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Centennial celebrations With digital objects
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Vancouver centennial song

Item is a videocassette containing a feature from Vancouver television station BCTV’s News Hour (April 4, 1985) about the winning song in the Vancouver Centennial theme song contest: ‘The Vancouver Song’ or ‘Vancouver (you'll always look like home to me)’.

Presenter Clive Jackson discusses the song, contest, and recording over studio production footage of the recording of the song. The piece also includes an interview with Megan Metcalfe, the song’s composer, about how she came up with the song and an interview with Brian Tate (the producer) about what kind of song the contest committee was looking for. A large chunk of the finished song is then played over shots of Vancouver life and landmarks. The presenter then plays the track for a variety of people on the street in downtown Vancouver for their reactions.

BCTV

Vancouver on the move

Item is a videocassette containing a documentary about the city of Vancouver.

The main focus of the documentary as a whole is the social and cultural life in the city and the relationship between the people and their surroundings in 1986, the centenary year. The visual elements are a combination of historical photographs, hand drawn illustrations, historical moving image footage, and moving image footage shot by the filmmakers between 1985 and 1986. Music with a narrator speaking in the foreground accompanies the visuals.

The early history of Vancouver is told through stories about George Vancouver naming point Grey and Burrard channel and meeting First Nations people, John Deighton (“Gassy Jack”) opening his saloon, the first city council meeting, and the arrival of the first CPR train from Montreal and ship from Yokohama.

The discussion of modern life in Vancouver that makes up the bulk of the documentary is roughly divided into sections. The first section discusses modern commerce, including shipping, transportation, forestry, fishing, and tourism. The second section discusses cultural life, including the natural beauty of Stanley Park, street scenes in Chinatown, the expo grounds and the SkyTrain, street musicians, children playing at a water park, and a football game at BC Place.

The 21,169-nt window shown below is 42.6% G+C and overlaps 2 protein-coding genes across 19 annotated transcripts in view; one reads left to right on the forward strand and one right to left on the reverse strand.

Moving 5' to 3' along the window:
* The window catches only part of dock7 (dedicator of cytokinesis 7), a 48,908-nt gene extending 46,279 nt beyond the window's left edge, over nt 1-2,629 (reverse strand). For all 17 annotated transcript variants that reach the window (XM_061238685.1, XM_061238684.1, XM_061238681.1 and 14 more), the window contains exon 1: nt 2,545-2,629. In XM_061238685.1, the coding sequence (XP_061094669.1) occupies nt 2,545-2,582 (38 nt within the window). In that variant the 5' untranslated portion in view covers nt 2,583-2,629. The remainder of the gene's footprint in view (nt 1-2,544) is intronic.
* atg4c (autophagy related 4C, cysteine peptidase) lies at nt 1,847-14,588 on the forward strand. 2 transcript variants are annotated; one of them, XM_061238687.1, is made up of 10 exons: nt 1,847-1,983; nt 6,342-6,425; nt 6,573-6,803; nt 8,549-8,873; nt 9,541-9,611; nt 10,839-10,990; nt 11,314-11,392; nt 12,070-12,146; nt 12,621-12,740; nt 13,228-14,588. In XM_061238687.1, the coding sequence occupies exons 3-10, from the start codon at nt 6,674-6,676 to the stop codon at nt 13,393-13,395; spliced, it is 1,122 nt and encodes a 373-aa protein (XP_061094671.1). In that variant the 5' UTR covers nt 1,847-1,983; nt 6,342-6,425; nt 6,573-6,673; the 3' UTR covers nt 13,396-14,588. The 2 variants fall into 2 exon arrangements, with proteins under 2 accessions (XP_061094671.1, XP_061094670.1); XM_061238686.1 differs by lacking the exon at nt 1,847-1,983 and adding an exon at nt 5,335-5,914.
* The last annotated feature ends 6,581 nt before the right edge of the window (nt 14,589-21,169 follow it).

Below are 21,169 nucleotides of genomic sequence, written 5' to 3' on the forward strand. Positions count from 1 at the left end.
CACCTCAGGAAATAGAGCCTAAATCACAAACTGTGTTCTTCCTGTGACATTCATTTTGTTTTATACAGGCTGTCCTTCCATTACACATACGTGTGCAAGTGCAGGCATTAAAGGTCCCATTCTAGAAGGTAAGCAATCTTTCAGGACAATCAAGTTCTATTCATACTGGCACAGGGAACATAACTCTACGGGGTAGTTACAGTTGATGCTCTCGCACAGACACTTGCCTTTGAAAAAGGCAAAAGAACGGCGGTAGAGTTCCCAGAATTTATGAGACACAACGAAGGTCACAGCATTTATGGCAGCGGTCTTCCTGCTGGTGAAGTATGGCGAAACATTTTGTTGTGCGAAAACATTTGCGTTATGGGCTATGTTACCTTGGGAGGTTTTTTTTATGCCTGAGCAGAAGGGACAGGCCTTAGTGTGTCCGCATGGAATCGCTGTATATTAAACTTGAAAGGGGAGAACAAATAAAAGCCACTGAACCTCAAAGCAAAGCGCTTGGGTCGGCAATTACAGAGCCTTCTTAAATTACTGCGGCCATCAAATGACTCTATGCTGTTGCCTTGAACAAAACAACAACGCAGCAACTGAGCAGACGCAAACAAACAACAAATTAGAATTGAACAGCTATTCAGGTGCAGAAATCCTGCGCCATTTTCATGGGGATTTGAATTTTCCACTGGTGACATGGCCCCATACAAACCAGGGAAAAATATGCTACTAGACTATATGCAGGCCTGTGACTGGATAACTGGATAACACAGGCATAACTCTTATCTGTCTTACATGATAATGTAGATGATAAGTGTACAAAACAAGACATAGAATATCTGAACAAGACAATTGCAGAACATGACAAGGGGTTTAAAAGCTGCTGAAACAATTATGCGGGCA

The third section focuses on the immigrant experience and how a diversity of cultures enriches life in the city. This point is illustrated with scenes of new Canadians at a citizenship ceremony, Tai Chi in Queen Elizabeth Park and Chinese dragons in Chinatown, the Nitobe Memorial Garden and the Powell Street Festival, a Sikh Wedding and street scenes of Main Street in South Vancouver. It also explores the dark side of the immigrant experience, discussing the 1907 race riots, the Japanese internment camps, the Komagata Maru incident, and the struggle of First Nations peoples to recover and retain their cultural heritage.

The fourth section deals with Vancouverites' love of being outside, with footage of outdoor aerobics and other fitness activities, relaxing on the beach and ‘being seen’, outdoor cocktail parties and dining, a family picnic in the park, outdoor theatre, and sailing.

Okexnon Films Inc.

Vancouver you'll always look like home to me

Item is an audio recording consisting of three versions of the song "Vancouver You'll Always Look Like Home to Me." The first track is the song with full vocals, the second track is the same song with no lead vocals (but background vocals), and the third track has no vocals (instrumental). The first track begins at 1 min., 41 sec.

Vancouver's birthday party

The feature is a presentation from BCTV’s News Hour (April 6, 1986) about the centennial birthday celebrations at Stanley Park. Presenter Irene Daniels discusses the celebration over footage of a variety of activities and events throughout the day. The feature begins with a one hundred gun salute, fireboats on the harbor, and a long section of the birthday fireworks. Next is footage of Mayor Michael Harcourt visiting the first baby born on April 6th, followed by footage of the parade, the concert at Brockton Point, and various celebratory park activities. The feature concludes with a speech by Governor General Jeanne Sauvé and the cutting of the Centennial cake by Sauvé and the mayor.

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